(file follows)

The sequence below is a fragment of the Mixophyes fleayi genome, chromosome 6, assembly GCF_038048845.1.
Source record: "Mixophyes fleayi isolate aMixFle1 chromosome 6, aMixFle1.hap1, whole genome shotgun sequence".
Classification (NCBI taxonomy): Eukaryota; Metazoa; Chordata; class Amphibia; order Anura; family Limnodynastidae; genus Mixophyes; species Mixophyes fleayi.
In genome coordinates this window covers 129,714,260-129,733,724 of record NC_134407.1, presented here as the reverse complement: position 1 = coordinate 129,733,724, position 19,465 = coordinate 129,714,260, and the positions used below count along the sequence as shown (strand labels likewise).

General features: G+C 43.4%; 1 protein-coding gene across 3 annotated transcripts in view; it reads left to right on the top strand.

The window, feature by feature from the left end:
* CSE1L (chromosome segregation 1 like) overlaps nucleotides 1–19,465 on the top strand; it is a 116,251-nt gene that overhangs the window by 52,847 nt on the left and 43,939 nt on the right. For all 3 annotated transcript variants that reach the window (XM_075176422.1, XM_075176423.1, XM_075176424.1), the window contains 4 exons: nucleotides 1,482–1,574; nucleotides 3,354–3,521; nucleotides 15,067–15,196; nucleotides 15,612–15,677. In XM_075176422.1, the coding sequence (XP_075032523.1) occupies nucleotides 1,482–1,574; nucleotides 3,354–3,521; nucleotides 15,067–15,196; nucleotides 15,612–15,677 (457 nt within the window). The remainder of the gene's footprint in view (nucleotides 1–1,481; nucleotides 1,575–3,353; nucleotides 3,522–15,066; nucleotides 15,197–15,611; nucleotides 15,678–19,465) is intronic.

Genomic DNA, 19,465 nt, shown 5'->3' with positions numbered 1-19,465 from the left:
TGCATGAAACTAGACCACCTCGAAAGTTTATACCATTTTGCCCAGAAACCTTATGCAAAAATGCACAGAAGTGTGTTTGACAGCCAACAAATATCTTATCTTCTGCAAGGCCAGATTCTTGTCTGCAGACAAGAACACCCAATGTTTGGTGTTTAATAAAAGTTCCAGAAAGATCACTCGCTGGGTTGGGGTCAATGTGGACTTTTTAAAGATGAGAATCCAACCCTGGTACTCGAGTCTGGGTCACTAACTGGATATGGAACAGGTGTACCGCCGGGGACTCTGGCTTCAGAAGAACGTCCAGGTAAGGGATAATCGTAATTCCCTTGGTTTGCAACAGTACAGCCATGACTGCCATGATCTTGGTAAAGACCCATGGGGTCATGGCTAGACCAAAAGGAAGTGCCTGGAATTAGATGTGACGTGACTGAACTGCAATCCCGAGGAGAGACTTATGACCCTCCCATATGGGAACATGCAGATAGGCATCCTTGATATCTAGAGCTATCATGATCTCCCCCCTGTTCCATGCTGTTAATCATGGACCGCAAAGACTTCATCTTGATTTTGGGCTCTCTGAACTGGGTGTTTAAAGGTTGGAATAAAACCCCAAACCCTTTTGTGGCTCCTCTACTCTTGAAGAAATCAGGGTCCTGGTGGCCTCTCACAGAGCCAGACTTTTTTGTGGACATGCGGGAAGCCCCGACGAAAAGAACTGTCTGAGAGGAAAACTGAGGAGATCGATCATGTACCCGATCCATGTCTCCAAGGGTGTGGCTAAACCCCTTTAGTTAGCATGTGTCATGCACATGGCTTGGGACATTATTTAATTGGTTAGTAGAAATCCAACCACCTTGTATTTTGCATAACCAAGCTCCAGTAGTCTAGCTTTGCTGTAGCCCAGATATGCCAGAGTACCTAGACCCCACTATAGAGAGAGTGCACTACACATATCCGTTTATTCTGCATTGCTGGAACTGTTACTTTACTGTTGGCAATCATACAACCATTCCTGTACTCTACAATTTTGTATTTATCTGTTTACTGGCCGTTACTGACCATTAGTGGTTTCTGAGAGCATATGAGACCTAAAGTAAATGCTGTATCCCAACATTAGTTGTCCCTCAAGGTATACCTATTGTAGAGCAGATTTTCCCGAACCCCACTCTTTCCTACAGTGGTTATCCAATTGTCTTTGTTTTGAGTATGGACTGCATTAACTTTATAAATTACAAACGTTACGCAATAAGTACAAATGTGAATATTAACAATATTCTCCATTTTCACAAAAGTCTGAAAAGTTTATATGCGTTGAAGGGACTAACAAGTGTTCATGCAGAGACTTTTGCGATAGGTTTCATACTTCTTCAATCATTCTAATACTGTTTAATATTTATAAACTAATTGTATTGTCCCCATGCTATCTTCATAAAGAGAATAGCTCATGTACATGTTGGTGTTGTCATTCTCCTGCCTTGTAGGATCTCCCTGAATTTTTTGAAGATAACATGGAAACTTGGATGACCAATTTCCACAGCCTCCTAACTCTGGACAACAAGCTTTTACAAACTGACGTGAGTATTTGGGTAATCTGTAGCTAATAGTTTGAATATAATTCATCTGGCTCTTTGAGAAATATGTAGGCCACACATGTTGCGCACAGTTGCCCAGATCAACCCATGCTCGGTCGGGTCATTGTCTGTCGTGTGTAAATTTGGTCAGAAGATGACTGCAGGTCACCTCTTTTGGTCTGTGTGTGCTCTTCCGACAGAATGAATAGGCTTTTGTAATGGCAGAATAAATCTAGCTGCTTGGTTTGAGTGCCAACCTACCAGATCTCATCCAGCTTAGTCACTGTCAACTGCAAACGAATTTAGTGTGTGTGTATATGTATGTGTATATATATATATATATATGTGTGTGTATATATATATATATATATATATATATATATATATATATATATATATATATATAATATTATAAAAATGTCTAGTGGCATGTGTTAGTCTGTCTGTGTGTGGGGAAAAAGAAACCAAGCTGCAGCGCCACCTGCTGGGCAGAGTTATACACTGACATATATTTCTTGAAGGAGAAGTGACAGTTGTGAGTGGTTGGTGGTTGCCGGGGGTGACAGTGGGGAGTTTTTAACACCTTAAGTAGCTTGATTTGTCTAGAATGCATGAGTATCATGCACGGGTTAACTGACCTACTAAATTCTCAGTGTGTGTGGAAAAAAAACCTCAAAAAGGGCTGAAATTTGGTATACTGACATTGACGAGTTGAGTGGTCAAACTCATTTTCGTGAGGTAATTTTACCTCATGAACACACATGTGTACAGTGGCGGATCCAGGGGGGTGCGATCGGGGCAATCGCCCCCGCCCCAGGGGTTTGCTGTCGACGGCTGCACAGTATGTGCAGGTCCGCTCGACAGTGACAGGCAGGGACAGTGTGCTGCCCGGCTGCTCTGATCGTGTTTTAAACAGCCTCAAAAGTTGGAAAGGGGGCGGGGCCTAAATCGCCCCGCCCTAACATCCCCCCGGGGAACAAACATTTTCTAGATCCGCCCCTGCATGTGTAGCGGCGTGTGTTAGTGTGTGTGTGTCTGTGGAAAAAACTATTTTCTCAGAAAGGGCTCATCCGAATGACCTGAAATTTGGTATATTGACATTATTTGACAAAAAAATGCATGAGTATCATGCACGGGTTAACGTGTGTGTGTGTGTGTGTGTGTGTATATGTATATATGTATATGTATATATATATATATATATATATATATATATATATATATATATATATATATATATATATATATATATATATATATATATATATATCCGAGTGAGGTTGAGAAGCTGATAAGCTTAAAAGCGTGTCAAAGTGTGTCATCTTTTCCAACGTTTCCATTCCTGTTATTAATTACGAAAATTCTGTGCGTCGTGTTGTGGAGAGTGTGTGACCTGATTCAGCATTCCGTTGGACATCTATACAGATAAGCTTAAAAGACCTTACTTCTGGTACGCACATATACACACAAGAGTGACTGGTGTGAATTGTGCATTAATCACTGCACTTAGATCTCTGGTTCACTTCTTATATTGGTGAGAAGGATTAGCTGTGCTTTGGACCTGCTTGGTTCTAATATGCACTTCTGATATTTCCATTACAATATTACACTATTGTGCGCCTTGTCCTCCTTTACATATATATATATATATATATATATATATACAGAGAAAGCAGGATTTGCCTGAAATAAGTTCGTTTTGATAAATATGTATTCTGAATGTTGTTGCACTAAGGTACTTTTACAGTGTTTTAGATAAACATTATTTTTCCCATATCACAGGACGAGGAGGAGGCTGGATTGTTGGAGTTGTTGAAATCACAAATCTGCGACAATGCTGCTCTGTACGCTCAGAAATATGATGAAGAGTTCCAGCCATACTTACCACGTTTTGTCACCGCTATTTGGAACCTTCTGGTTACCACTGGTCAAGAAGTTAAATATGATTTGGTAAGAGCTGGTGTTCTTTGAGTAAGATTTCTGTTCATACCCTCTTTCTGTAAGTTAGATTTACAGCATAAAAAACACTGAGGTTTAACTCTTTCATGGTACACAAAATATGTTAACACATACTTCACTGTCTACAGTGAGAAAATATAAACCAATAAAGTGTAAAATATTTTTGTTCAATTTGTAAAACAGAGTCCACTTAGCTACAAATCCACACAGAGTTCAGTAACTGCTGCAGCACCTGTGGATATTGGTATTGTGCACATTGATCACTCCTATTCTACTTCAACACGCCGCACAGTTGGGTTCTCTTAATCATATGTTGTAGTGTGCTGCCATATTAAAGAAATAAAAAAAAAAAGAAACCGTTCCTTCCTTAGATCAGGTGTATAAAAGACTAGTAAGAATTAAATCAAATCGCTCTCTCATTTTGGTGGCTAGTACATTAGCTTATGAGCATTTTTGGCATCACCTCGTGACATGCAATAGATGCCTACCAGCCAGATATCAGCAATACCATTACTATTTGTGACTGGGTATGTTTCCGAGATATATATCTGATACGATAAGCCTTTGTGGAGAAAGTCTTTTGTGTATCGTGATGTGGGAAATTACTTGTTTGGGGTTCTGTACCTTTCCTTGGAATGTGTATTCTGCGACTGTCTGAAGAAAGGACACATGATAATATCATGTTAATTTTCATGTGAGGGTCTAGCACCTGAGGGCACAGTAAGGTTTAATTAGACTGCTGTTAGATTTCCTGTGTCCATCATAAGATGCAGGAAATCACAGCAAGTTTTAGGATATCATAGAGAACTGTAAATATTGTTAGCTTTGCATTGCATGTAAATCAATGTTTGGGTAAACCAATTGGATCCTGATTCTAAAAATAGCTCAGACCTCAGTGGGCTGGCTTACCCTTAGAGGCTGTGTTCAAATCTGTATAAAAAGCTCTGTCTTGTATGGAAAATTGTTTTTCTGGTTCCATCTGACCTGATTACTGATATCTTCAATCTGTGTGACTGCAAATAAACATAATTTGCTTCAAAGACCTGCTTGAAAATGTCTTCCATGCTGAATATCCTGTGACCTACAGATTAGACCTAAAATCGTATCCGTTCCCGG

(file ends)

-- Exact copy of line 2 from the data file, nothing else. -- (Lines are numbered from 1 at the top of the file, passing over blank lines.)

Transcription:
Source record: "Mixophyes fleayi isolate aMixFle1 chromosome 6, aMixFle1.hap1, whole genome shotgun sequence".